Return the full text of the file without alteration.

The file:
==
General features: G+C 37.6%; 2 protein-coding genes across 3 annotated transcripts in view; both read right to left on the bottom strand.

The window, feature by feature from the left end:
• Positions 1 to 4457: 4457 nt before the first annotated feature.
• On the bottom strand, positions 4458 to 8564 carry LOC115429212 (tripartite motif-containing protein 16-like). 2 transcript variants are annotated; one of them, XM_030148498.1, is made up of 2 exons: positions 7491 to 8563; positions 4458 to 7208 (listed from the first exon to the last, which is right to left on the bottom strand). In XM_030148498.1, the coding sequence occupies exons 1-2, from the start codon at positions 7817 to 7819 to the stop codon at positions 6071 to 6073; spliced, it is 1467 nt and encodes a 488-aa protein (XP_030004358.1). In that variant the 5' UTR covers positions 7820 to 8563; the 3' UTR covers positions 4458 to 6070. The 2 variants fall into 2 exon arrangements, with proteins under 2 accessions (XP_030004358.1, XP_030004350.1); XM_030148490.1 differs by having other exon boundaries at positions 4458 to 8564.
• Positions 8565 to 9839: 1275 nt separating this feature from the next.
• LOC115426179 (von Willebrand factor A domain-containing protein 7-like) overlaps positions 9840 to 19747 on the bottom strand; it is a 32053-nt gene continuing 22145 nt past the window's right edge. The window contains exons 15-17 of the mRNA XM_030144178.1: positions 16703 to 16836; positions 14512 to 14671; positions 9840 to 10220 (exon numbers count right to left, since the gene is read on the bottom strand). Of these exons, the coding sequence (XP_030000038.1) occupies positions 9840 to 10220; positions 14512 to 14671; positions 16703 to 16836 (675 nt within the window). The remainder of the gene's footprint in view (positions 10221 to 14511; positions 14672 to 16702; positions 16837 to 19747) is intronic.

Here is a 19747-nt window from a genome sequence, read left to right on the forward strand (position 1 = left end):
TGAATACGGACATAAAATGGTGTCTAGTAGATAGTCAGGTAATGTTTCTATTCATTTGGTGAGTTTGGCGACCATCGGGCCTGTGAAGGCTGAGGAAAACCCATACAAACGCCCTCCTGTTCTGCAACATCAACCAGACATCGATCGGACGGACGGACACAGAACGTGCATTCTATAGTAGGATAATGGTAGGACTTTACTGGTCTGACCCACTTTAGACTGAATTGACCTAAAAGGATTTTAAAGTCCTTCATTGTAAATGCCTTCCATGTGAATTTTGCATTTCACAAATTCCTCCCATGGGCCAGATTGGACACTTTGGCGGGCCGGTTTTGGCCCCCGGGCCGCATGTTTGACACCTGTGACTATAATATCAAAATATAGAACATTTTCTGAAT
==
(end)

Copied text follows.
General features: G+C 37.6%; 2 protein-coding genes across 3 annotated transcripts in view; both read right to left on the bottom strand.

The window, feature by feature from the left end:
• Positions 1 to 4457: 4457 nt before the first annotated feature.
• On the bottom strand, positions 4458 to 8564 carry LOC115429212 (tripartite motif-containing protein 16-like). 2 transcript variants are annotated; one of them, XM_030148498.1, is made up of 2 exons: positions 7491 to 8563; positions 4458 to 7208 (listed from the first exon to the last, which is right to left on the bottom strand). In XM_030148498.1, the coding sequence occupies exons 1-2, from the start codon at positions 7817 to 7819 to the stop codon at positions 6071 to 6073; spliced, it is 1467 nt and encodes a 488-aa protein (XP_030004358.1). In that variant the 5' UTR covers positions 7820 to 8563; the 3' UTR covers positions 4458 to 6070. The 2 variants fall into 2 exon arrangements, with proteins under 2 accessions (XP_030004358.1, XP_030004350.1); XM_030148490.1 differs by having other exon boundaries at positions 4458 to 8564.
• Positions 8565 to 9839: 1275 nt separating this feature from the next.
• LOC115426179 (von Willebrand factor A domain-containing protein 7-like) overlaps positions 9840 to 19747 on the bottom strand; it is a 32053-nt gene continuing 22145 nt past the window's right edge. The window contains exons 15-17 of the mRNA XM_030144178.1: positions 16703 to 16836; positions 14512 to 14671; positions 9840 to 10220 (exon numbers count right to left, since the gene is read on the bottom strand). Of these exons, the coding sequence (XP_030000038.1) occupies positions 9840 to 10220; positions 14512 to 14671; positions 16703 to 16836 (675 nt within the window). The remainder of the gene's footprint in view (positions 10221 to 14511; positions 14672 to 16702; positions 16837 to 19747) is intronic.

Here is a 19747-nt window from a genome sequence, read left to right on the forward strand (position 1 = left end):
TGAATACGGACATAAAATGGTGTCTAGTAGATAGTCAGGTAATGTTTCTATTCATTTGGTGAGTTTGGCGACCATCGGGCCTGTGAAGGCTGAGGAAAACCCATACAAACGCCCTCCTGTTCTGCAACATCAACCAGACATCGATCGGACGGACGGACACAGAACGTGCATTCTATAGTAGGATAATGGTAGGACTTTACTGGTCTGACCCACTTTAGACTGAATTGACCTAAAAGGATTTTAAAGTCCTTCATTGTAAATGCCTTCCATGTGAATTTTGCATTTCACAAATTCCTCCCATGGGCCAGATTGGACACTTTGGCGGGCCGGTTTTGGCCCCCGGGCCGCATGTTTGACACCTGTGACTATAATATCAAAATATAGAACATTTTCTGAAT